A word of warning with the HE showers, and that is to be careful of the scolding water which can come out if the pump has been turned off and that small amount of water sitting in the exchanger. Very dangerous for little kids. There are a couple of safeguards for this problem, one is to be able to recirculate the water rather than turn the pump off, or the other is to use a mixing valve to maintain a safe water temp.

Another good idea to make your HE a bit more efficient both at heating the water, and saving water, is to block the outer one or two rings of holes on your shower rose. This slows the water down, so that you don't use so much, and also allows the HE to heat a bit better.

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I have been thinking about buying a glind but after reading this i'm not so sure...

mate has a piranha power shower and the water that comes out of his is perfect from the supply with no recirculating...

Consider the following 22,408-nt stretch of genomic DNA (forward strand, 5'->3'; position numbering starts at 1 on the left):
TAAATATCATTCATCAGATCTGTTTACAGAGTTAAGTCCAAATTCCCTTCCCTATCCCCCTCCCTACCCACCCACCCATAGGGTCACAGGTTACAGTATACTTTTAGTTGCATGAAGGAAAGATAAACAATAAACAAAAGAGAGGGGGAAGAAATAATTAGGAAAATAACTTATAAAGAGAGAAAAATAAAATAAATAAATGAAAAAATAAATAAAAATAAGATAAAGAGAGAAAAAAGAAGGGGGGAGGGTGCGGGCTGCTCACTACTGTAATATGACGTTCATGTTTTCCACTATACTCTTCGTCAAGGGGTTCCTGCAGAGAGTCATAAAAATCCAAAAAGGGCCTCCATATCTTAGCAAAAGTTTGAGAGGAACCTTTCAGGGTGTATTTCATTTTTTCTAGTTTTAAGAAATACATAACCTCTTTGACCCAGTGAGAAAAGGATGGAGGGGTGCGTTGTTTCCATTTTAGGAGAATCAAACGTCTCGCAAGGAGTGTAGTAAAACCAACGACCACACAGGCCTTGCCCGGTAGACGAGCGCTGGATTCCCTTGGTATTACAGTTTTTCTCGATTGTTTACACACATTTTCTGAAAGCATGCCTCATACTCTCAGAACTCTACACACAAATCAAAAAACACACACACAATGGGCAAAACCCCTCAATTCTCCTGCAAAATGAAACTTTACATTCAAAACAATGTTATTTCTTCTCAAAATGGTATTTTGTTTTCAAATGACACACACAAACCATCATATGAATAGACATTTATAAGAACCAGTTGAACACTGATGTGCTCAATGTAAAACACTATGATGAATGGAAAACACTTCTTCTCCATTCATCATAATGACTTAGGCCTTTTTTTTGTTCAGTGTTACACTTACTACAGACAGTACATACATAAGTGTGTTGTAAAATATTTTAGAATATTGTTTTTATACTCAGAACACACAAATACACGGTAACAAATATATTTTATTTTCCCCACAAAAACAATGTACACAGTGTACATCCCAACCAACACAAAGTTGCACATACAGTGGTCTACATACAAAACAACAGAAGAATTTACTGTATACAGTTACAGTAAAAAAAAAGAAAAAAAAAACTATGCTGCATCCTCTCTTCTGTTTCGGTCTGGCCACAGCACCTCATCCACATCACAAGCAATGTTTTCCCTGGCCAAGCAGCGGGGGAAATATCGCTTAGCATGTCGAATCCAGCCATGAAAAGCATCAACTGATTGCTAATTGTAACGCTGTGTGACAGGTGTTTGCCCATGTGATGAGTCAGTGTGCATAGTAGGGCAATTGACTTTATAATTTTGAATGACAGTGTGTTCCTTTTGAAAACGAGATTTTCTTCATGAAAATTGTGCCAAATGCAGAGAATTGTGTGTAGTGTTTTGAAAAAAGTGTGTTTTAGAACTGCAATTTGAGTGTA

maybe it was hooked up different but his is on a 4.2 as well...

as I have the 3L I'm not sure which works with the showers best???

this is something that is difficult to find quality information about...

i think some ppl are dumb to expect the engine to pump hot water first thing in the morning as i see these as a good way to refresh after a decent drive while the engine is still hot...

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From what ive heard, the piranha power shower is the same as the OLD model Glinds.

You need to check with your mate what his flow rate was like - If it was using a 2.5 to 3L per minute pump then that would explain why he gets hot water compared to my 6L + flow rate which isnt hot enough on the first run through. By slowing the rate down thou using the shower nozel, its fine.

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Damn, I spent way too much time looking into this!!!

I thought the numbers looked iffy, so I did do the maths and now know they are.

Heres the summary, the rable is later.

Short, short Summary:

I believe the Glind HE is both too small and too inefficent to provide a one pass shower on cold water.